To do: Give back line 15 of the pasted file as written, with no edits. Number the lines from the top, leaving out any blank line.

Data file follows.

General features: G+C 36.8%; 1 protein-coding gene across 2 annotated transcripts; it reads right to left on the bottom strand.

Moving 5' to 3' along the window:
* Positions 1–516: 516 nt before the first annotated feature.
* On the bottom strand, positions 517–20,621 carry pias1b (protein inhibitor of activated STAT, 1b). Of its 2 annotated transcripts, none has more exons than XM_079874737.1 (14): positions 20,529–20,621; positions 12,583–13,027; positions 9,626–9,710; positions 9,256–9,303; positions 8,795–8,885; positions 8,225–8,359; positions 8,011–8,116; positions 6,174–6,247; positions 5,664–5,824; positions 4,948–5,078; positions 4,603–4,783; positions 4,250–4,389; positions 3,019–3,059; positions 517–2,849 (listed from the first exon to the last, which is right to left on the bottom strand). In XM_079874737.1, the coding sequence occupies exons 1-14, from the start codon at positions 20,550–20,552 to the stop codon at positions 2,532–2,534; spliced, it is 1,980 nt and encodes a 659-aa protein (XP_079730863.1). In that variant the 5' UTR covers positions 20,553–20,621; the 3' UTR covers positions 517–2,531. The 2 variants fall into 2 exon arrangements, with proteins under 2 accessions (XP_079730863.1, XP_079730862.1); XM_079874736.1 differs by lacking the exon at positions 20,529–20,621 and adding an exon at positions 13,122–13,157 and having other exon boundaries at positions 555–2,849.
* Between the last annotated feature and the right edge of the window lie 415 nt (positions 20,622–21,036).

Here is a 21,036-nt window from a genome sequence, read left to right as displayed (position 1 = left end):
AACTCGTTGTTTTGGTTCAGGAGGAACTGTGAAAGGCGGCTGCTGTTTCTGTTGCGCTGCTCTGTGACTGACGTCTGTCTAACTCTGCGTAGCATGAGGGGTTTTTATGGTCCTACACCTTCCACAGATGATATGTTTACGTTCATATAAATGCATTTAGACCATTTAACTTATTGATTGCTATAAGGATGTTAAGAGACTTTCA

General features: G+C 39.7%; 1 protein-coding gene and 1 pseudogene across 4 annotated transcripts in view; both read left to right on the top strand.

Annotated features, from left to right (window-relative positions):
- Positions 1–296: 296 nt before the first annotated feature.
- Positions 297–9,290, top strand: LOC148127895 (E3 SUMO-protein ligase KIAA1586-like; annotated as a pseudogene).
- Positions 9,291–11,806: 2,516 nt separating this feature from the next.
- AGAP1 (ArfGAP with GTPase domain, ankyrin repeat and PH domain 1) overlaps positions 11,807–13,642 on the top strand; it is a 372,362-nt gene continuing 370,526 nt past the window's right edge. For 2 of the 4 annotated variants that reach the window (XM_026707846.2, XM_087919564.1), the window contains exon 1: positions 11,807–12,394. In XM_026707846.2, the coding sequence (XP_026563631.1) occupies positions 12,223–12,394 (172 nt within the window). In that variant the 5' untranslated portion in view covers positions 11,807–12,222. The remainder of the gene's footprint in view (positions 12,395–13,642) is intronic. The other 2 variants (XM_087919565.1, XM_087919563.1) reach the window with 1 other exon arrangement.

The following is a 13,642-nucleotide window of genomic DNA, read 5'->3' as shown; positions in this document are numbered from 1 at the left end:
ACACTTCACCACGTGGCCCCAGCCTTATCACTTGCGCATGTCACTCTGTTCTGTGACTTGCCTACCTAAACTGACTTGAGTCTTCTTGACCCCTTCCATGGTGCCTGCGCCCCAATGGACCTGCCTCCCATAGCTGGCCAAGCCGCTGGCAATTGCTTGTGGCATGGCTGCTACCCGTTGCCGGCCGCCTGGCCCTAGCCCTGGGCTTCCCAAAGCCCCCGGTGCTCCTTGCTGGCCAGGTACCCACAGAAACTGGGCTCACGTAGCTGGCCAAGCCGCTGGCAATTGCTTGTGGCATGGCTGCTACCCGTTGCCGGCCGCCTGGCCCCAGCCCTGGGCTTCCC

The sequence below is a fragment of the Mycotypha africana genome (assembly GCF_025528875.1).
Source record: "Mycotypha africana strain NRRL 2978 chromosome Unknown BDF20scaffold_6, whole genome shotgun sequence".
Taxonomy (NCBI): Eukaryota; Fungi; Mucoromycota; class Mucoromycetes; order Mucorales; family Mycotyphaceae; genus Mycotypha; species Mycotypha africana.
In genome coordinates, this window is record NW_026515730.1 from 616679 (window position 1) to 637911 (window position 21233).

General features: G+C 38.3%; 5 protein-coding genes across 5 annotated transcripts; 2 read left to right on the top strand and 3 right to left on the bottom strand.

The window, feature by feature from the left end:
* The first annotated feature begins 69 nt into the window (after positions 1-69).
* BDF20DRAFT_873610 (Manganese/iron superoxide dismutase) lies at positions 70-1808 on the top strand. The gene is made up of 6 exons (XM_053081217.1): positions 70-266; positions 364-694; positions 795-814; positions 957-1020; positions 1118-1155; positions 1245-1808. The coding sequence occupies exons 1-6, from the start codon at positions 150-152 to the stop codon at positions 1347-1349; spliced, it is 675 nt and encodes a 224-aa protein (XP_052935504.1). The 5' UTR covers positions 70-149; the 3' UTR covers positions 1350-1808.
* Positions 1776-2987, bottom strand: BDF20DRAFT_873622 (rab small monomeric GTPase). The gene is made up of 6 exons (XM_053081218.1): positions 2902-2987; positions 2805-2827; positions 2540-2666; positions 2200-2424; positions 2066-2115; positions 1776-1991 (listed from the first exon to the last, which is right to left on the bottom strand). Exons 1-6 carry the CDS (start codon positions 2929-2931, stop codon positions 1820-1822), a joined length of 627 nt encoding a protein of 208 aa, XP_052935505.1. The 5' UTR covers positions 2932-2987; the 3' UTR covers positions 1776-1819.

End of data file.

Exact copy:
ACACTTCACCACGTGGCCCCAGCCTTATCACTTGCGCATGTCACTCTGTTCTGTGACTTGCCTACCTAAACTGACTTGAGTCTTCTTGACCCCTTCCATGGTGCCTGCGCCCCAATGGACCTGCCTCCCATAGCTGGCCAAGCCGCTGGCAATTGCTTGTGGCATGGCTGCTACCCGTTGCCGGCCGCCTGGCCCTAGCCCTGGGCTTCCCAAAGCCCCCGGTGCTCCTTGCTGGCCAGGTACCCACAGAAACTGGGCTCACGTAGCTGGCCAAGCCGCTGGCAATTGCTTGTGGCATGGCTGCTACCCGTTGCCGGCCGCCTGGCCCCAGCCCTGGGCTTCCC